Other ways to fill seats and expand the fan base would be working with sponsors, said Mr. Clark.
For example, making a limited number of discounted family four-packs available through a retailer like Giant Eagle would give the sense that the sponsor was helping underwrite the deal. "They have to roll out more of these things," he said.The team is aware the Consol Energy Center won't be new forever, said Mr. Vickers. Asked how the Power keeps people coming when that no longer is a draw, he noted, "You could ask the same question to the Pirates." PNC Park, which opened during the 2001 season, has long been a draw for the baseball team.
The key, Mr. Vickers said, is making the experience compelling. "At the end of the day, you need to put out a quality product."
Part of the goal is to develop enthusiasts for arena football and the Power. The league makes games available online, in addition to some shown on the NFL Network and in local market broadcasts. "We have to reach fans who are not in an AFL market," said Evan Vladem, manager of media services and public relations for the league.
He said there's been more emphasis this year on developing Arena Football Nation, a part of the league's website where game stories are posted. Where possible, the league is recruiting college students who can use the reporting for course credits to take on the assignment of checking out practices and covering games.
In the Pittsburgh area, Mr. Vickers is enthusiastic about attention the team has received from radio talk shows and through online sites. He doesn't even mind when fans rant over the team's play, since that's evidence they are following the sport. "We had 100,000 unique Web views in the month of March for our team, which is just astounding," he said.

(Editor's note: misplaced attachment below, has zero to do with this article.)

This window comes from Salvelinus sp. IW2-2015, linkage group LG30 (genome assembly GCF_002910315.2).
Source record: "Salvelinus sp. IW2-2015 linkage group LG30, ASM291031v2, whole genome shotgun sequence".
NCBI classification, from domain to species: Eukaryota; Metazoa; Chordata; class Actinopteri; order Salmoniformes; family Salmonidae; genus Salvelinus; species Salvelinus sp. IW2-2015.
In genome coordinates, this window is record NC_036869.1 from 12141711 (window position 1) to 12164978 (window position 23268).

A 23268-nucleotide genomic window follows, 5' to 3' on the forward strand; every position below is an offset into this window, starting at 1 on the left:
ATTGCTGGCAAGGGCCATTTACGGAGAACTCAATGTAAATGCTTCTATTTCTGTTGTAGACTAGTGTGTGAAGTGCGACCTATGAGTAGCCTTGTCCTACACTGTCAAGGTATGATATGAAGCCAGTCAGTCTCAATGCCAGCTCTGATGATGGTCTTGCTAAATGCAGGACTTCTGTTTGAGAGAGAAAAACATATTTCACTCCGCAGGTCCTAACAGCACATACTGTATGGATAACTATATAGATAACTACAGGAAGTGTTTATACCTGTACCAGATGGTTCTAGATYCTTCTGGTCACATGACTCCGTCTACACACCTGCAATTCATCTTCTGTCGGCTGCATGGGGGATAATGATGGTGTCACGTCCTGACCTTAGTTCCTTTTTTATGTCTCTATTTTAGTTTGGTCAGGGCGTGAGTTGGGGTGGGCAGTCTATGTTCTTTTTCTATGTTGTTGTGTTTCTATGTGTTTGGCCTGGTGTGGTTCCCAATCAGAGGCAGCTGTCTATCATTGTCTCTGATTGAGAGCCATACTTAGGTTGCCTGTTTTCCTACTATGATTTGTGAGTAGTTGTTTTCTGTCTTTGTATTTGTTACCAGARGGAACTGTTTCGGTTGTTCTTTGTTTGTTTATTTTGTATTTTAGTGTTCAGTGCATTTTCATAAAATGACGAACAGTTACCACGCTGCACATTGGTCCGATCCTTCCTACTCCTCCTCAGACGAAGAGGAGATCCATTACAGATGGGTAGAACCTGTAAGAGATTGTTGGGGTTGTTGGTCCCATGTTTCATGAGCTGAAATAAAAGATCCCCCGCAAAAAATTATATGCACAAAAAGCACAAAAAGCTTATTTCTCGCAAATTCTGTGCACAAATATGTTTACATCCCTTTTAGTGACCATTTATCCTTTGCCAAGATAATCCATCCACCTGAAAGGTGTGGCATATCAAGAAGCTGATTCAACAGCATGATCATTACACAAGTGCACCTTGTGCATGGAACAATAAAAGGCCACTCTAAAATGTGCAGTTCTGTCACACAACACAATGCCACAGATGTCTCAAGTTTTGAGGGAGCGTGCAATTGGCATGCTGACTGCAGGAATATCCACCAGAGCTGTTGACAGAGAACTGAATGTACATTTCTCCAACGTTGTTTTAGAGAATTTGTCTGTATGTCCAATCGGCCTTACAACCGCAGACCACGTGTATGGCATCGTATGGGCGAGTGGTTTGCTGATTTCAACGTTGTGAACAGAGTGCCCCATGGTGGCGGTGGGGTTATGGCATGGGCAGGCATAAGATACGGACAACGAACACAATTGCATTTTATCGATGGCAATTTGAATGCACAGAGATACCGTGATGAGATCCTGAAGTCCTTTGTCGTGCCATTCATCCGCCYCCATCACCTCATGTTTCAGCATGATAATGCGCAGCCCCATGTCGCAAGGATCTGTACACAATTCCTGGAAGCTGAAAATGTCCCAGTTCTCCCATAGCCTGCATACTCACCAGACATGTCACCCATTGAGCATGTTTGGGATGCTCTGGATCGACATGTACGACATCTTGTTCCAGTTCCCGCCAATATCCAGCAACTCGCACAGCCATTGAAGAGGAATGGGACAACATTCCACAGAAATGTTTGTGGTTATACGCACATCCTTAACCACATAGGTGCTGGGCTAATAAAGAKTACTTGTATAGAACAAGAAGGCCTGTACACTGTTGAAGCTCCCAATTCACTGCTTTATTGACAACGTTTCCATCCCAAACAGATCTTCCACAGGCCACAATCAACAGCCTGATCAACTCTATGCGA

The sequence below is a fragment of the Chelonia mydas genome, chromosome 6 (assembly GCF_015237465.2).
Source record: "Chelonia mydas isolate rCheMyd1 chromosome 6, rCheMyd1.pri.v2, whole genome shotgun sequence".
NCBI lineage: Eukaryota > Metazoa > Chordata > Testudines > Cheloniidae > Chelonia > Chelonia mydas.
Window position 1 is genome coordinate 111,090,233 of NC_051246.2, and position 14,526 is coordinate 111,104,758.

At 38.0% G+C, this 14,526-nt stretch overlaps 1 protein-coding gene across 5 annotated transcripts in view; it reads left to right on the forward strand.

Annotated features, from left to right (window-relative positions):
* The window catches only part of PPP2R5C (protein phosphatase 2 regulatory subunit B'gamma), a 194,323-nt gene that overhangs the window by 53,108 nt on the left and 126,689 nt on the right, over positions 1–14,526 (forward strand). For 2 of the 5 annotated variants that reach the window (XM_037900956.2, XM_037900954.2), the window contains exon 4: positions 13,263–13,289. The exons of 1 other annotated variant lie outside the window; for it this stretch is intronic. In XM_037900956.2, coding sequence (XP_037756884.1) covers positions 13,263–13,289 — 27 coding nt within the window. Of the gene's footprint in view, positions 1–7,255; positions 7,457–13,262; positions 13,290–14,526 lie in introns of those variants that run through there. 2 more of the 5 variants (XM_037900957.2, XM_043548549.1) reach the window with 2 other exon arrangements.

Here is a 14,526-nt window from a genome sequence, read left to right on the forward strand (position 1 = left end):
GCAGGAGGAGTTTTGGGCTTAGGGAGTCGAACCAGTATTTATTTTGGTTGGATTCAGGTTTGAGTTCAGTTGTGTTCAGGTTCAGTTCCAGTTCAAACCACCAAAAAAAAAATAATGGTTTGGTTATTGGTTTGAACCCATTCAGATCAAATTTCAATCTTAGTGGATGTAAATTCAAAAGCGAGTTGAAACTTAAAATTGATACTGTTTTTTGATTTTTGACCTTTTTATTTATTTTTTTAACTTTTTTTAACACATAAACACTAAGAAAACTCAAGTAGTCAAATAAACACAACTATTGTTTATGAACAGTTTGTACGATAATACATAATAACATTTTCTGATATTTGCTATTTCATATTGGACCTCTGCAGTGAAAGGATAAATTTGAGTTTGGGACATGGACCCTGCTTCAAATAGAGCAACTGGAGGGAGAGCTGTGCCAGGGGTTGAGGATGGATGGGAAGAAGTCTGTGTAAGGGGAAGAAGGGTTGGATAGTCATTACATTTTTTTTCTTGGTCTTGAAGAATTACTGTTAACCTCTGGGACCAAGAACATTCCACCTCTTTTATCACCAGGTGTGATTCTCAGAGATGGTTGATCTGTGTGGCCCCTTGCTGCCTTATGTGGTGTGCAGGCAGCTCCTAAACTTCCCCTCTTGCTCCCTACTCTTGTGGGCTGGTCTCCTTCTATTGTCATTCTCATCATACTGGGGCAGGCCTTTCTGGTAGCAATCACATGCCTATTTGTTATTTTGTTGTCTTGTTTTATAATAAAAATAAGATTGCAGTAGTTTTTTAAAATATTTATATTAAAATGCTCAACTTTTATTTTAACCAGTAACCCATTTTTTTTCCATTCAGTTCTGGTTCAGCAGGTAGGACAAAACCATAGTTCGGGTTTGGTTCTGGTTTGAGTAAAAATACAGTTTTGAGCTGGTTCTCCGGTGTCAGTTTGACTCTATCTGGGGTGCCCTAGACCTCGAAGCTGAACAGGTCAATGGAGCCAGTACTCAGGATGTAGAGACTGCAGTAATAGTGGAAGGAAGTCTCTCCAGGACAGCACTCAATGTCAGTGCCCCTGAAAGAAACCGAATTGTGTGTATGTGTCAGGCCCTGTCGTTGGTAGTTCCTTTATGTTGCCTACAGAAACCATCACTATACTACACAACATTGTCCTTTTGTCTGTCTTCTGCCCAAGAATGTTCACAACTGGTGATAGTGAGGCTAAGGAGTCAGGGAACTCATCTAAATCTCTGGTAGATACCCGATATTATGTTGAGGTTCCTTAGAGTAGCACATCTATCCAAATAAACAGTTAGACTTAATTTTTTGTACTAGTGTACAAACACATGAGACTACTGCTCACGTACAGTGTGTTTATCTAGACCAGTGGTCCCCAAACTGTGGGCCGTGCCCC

The team's Facebook page has about 4,500 fans. It would be good to get that up to at least 15,000 or so, said Mr. Clark, if the goal is to regularly get about 10,000 people to each game.
Access to team members is an important tool. Mr. Vickers said Power players participate in tailgates, parties and radio appearances. A recent Facebook post touted a team dinner at Beto's Pizza on Banksville Road, urging fans to come in for autographs.
Players also regularly come out after games to talk with fans, an effort that can last another hour and a half, Mr. Vickers said.
DiBella's Old-Fashioned Submarines signed on as a Power sponsor after having a good experience last season with the league's Cleveland Gladiators, said Dan Miller, a district manager whose responsibilities include three locations in the Pittsburgh market as well as restaurants in Ohio and Michigan.
As in Cleveland, he said, the Power players and coaches come into DiBella's for food, something that helps raise the team's profile as well as that of the restaurants.
In addition, the chain is mentioned in radio spots and on banners, as well as during a "dance for dinner" promotion in which fans are shown on Consol's big screen and with the best dancers winning a DiBella's gift certificate.
Mr. Miller said partnering with the AFL was more affordable than other sports sponsorships. "We're trading food for some of that sponsorship."
At the moment, the relationship is a year-to-year thing with no long-term commitment.
But Mr. Miller noted he re-upped with the Cleveland team this year, and that he'd been hearing good things from customers about the Power.
Sales of AFL merchandise are still too low to be reliably tracked, according to Matt Powell, an analyst with SportsOneSource, a company that tracks the sporting goods industry. But, said Mr. Vickers, he can report a good response to the Power's dance team. "Their calendars have been selling."
First Published May 5, 2011 12:00 am